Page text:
Many end-users looking for environmentally-friendly alternatives to solvent based coatings have considered making the switch to water-based coatings. But it takes more than just environmental benefits to convince them this could be a successful move. As more coatings manufacturers develop water-based coatings for industrial applications, improved performance properties are driving interest just as much as environmental benefits did in the past.

"The 1990s saw a huge increase in the market for water-based industrial coatings," said Mark Thomas, manager of architectural markets at Tnemec Company, Inc.

"We continue to see an increased presence in waterborne coatings in the marketplace as improvements to the cost/performance parameters are achieved," said Susan Conley, BASF Industrial Coatings' director of marketing. "Waterborne technology has the potential to deliver the same performance and appearance characteristics as solvent-based coatings.

The environmental advantages, however, cannot be ignored. "Water based products have become more popular, especially in the European market, due to environmental regulations," said Mark Howe, global technical manager, general industrial coatings, PPG Industries. "Water-based products feature the lowest overall emissions and are now approaching the level of performance offered by solvent-based products."

"Waterborne systems are increasing and replacing more and more solventborne coatings," said Michael Gauss, global vice president of DuPont Industrial Coatings. "Driven by increasing standards for environmental protection, most of the job coaters are looking for waterborne systems in order to meet these standards and to reduce investment," Dr. Gauss said.

Jim DeChant, ICI Paints' industrial maintenance market manager for Devoe Coatings, said other advantages of waterborne technology include low odor, ease of use, water clean-up, low toxicity and high flash points. "With growing concern over the environment and increased awareness for worker safety, owners, contractors and specifiers are all having a much higher interested in waterborne technology," he said.

Ms. Conley warns, however, that making the leap to waterborne coatings should be based on more than just environmental concerns. "Large and small processing companies alike have to consider whether the capital investments needed to convert existing application equipment to achieve environmental benefits offered by waterborne technology is best for them."

Meeting Customers' Needs in the Pipe Coating Market
Pipe coating applications present many of the same challenges that coatings firm face in other industrial coatings segments, namely performance and customer satisfaction.

"As oil exploration becomes more difficult and is done in more remote areas, the pipe coatings need to be able to handle severe conditions from heat to damage protection," said Ms. Conley of BASF. "Suppliers must be global, yet have regional technical service to support applicators with the coating process. Proper process conditions, including pipe pretreatment, consistent film build applications and optimum baking conditions are mandatory to optimize the coating performance. BASF is capable address these concerns with coatings solutions."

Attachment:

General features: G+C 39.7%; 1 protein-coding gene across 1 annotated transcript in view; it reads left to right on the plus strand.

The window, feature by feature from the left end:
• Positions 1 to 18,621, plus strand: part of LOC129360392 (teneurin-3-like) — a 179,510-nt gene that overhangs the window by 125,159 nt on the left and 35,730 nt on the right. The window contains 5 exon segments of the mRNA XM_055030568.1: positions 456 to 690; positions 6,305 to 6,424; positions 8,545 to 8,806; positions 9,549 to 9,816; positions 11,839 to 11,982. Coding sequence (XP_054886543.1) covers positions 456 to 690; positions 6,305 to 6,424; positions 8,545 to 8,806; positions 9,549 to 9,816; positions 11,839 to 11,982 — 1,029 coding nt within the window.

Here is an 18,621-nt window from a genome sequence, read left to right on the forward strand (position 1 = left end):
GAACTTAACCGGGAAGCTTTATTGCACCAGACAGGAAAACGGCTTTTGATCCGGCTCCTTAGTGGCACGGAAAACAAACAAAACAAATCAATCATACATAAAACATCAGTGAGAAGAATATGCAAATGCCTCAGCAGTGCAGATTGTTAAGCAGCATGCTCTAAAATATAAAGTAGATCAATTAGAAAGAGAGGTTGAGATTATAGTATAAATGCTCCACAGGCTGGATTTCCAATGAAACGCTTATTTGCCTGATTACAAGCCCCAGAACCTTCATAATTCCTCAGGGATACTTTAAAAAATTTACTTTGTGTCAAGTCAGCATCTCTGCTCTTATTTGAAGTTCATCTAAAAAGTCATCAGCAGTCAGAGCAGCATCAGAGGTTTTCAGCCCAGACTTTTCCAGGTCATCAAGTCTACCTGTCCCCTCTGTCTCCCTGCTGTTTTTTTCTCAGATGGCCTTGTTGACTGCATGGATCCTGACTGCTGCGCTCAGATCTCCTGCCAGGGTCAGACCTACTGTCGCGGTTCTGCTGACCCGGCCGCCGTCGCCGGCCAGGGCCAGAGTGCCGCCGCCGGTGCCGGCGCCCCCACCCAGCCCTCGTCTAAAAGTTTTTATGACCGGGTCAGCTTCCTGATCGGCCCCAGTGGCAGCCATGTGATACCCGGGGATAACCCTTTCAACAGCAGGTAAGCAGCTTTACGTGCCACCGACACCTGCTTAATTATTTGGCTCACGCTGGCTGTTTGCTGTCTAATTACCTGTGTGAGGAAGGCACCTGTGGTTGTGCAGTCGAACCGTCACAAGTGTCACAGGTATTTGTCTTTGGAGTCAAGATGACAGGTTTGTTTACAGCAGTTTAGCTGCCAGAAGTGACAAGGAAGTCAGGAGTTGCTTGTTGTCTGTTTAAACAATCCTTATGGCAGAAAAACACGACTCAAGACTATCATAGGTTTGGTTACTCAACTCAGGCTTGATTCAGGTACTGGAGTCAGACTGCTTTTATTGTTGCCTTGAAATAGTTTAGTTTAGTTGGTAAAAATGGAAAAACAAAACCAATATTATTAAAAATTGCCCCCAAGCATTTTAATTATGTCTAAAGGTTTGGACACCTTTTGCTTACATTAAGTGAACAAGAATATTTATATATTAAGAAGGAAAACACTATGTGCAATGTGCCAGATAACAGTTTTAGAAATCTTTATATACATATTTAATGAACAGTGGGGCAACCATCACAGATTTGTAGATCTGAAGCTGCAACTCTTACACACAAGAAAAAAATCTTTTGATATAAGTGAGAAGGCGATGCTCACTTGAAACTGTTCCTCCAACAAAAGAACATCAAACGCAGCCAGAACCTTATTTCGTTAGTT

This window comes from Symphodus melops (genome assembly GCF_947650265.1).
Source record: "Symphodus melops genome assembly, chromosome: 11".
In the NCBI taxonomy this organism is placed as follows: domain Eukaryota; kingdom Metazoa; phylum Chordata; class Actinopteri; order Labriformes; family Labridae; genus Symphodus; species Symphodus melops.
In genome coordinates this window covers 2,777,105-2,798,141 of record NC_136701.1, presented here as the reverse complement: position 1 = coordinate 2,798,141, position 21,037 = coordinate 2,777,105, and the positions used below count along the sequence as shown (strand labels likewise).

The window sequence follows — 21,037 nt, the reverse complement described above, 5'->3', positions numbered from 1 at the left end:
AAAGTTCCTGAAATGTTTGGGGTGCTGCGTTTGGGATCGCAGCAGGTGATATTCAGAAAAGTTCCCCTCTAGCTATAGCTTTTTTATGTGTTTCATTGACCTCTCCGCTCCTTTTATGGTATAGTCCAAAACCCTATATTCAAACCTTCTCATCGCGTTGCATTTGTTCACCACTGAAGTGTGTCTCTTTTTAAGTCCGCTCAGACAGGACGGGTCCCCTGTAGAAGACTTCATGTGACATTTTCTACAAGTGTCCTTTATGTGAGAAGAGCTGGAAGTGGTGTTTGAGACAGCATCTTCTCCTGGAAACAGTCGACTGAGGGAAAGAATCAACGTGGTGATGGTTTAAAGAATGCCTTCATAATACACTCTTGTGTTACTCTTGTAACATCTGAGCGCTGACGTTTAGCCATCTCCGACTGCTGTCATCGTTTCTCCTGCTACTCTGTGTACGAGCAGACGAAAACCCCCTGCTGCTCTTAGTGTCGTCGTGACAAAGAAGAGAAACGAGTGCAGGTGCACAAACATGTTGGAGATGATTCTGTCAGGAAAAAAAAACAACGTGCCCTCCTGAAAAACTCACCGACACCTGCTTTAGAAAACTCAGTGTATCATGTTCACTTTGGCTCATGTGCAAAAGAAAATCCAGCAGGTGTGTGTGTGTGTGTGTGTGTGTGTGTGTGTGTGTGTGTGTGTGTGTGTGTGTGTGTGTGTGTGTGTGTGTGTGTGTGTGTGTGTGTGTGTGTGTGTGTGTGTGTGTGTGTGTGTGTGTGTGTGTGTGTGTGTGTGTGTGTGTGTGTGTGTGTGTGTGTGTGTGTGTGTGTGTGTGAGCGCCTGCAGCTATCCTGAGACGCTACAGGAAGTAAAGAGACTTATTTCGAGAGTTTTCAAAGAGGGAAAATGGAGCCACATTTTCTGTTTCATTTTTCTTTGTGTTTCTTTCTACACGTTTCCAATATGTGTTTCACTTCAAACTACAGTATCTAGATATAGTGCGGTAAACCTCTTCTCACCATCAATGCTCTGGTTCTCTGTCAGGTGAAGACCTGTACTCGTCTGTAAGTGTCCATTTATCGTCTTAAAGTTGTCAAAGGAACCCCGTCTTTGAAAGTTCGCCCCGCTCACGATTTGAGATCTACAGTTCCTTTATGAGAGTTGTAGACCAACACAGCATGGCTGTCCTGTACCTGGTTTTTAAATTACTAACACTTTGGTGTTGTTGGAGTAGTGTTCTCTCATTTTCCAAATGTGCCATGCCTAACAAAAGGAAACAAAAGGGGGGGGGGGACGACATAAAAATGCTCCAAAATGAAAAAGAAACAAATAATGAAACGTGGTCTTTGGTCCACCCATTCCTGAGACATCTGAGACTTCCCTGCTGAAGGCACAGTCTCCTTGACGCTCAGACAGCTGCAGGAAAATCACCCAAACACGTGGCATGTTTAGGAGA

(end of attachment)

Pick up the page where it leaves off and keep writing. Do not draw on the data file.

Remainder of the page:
PPG manufactures both monolayer and three-layer primer systems for small-, medium- and large-diameter pipes. "The monolayer is applied to a thickness of 300 to 50 microns, which is suitable for the overall protection of pipes," said Mauro Eiras, South America director of sales and operations, general industrial coatings, PPG Industries. "The three layer system is more suitable for pipes that are laid on rocky or swampy terrain due to their enhanced mechanical protection."

"The trend is towards fast-cure products with extremely good chemical resistance," said Mr. Thomas of Tnemec. "Tnemec has offered these products in the past and continue to develop these technologies for this market."

Fusion-bonded epoxy (FBE) systems are one coating that both BASF and PPG supply to the pipe coatings industry.

"BASF considers FBE to be the best product for functional pipes. This technology has offered the oil and gas industry corrosion protection for many decades," said Ms. Conley. "BASF has developed a traditional FBE single-layer "high temperature" product used in Europe and North America for deep water applications, where the coating must resist much hotter conditions, withstanding 130� C at film builds of 14-16 mils."

Mr. Eiras added, "When selecting FBE pipe coatings, our customers are looking for a cost-effective system for the protection of pipes. High flexibility is usually required to allow the pipe to bend in the field, even at temperatures below -30�C. High resistance to abrasion, impact and cathodic disbanding are also critical for pipe coatings. In addition, in the case of the three-layer primer, high adhesion to the adhesive/polyolefin layer is needed through a range of temperatures."

Like the OEM market, one system cannot meet the needs of every pipe coatings application. Mr. Thomas said success in the pipe coatings market involves meeting the customers needs. "Tnemec works very closely in the pipe market to ensure the performance and application characteristics meet their individual criteria and preferences."

"Usually, the contractor has already defined a specification for the pipe, asking for a specific product to meet the end user's needs," Mr. Eiras added.